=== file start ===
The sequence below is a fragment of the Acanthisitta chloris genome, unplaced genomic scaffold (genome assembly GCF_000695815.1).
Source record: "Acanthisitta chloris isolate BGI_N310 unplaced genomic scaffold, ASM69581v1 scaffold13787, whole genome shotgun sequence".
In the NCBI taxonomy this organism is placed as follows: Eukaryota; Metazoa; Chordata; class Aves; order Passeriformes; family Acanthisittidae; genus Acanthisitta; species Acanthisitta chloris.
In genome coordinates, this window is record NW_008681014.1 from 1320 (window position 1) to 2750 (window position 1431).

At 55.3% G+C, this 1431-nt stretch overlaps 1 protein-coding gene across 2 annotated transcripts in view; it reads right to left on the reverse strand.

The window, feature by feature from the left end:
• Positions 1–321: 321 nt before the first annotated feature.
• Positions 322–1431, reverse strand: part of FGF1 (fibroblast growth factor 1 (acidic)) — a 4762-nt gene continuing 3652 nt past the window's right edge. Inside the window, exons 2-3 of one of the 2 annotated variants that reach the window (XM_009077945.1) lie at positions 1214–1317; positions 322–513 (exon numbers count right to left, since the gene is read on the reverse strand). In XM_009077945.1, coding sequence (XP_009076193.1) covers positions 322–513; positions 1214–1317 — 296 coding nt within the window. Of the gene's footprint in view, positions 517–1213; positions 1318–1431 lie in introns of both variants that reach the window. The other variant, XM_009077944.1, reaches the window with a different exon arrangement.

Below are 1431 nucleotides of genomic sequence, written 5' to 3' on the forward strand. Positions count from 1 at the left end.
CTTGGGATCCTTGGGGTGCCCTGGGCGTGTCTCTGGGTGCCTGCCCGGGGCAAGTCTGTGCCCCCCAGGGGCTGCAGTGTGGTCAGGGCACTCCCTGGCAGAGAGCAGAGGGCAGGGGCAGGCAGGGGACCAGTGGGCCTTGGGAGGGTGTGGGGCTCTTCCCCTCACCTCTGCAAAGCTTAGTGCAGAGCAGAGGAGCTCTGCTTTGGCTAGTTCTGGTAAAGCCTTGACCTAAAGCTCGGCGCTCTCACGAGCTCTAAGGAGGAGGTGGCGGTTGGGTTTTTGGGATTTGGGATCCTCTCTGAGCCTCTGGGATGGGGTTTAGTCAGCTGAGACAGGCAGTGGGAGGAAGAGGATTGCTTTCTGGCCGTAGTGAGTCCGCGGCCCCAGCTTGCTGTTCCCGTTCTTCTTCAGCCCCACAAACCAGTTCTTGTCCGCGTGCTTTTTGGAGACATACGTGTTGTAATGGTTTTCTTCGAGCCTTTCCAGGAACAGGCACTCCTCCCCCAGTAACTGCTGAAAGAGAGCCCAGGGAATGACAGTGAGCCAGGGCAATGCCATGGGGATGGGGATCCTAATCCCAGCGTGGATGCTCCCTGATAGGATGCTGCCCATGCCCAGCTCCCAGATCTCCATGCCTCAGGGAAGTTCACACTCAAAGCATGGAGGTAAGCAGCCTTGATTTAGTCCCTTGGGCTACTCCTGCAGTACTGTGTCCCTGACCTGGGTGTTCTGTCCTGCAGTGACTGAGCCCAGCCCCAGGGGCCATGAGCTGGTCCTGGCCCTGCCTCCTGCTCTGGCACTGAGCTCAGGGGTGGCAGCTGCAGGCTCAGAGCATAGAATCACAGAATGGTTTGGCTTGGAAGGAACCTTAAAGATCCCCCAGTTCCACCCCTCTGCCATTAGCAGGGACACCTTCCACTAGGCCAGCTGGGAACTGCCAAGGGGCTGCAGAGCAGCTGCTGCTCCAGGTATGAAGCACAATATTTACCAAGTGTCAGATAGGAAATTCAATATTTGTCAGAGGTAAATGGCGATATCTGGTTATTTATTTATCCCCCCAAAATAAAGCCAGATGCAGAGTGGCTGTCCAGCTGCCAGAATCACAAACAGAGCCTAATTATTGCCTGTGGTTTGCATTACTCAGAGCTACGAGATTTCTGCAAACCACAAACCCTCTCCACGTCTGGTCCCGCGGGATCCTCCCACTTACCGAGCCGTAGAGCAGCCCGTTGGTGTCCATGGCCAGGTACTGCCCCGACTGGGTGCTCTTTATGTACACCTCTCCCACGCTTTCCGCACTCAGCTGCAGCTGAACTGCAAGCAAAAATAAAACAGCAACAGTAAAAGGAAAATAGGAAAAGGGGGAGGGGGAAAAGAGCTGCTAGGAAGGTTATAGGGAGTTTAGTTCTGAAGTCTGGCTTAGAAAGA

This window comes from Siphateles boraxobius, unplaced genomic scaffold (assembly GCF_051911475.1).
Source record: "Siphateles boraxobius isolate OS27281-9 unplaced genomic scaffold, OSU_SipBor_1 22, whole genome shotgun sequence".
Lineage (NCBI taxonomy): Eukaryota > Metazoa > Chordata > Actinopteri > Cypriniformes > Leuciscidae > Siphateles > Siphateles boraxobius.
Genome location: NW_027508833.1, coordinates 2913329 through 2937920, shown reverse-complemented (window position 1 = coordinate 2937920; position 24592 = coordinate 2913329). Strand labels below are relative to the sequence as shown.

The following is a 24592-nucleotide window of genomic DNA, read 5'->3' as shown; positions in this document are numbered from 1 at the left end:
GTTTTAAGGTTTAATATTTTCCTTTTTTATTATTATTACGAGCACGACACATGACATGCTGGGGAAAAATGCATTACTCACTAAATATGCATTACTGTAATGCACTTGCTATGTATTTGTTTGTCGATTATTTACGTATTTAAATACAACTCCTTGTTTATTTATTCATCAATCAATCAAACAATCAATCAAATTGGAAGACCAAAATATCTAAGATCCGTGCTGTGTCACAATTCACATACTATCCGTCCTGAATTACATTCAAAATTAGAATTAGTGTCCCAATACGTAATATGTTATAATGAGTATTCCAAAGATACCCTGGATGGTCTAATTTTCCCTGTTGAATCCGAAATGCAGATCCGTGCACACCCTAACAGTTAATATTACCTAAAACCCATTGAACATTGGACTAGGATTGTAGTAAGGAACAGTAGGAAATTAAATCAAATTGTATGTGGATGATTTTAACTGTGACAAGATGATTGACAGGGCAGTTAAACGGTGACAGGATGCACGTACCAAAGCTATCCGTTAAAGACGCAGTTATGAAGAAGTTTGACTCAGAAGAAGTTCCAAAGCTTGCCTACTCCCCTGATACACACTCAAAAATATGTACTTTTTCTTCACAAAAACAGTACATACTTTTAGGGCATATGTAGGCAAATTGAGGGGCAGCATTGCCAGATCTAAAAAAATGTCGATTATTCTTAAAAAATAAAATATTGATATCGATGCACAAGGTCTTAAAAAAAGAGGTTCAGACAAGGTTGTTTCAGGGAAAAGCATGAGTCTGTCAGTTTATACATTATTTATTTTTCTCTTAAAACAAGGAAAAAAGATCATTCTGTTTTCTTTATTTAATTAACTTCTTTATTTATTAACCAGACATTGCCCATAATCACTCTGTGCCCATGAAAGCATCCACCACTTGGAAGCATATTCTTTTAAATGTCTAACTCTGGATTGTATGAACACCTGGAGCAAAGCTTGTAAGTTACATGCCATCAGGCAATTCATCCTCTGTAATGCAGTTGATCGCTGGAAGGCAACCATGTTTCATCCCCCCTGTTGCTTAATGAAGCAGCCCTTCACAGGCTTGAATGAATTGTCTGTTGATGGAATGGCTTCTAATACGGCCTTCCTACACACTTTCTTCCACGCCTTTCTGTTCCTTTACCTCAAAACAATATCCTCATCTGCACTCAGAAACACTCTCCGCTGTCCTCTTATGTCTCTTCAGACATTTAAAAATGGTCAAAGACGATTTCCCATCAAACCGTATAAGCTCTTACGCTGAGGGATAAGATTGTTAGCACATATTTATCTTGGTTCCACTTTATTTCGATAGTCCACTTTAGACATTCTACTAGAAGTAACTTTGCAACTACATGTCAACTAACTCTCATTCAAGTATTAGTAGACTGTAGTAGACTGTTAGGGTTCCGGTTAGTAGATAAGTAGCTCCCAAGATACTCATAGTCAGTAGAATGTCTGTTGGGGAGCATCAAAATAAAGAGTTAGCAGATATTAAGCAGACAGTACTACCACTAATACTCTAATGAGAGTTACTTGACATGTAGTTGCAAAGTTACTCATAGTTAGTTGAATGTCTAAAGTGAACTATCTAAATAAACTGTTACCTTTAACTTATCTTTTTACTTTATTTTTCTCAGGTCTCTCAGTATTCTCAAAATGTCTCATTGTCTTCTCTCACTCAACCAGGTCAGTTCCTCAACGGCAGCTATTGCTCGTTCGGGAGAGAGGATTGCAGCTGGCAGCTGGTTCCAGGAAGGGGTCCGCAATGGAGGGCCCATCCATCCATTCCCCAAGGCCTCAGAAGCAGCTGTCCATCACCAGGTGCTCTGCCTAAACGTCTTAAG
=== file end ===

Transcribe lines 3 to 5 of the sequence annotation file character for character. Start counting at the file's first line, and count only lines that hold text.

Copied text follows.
In the NCBI taxonomy this organism is placed as follows: Eukaryota; Metazoa; Chordata; class Aves; order Passeriformes; family Acanthisittidae; genus Acanthisitta; species Acanthisitta chloris.
In genome coordinates, this window is record NW_008681014.1 from 1320 (window position 1) to 2750 (window position 1431).

At 55.3% G+C, this 1431-nt stretch overlaps 1 protein-coding gene across 2 annotated transcripts in view; it reads right to left on the reverse strand.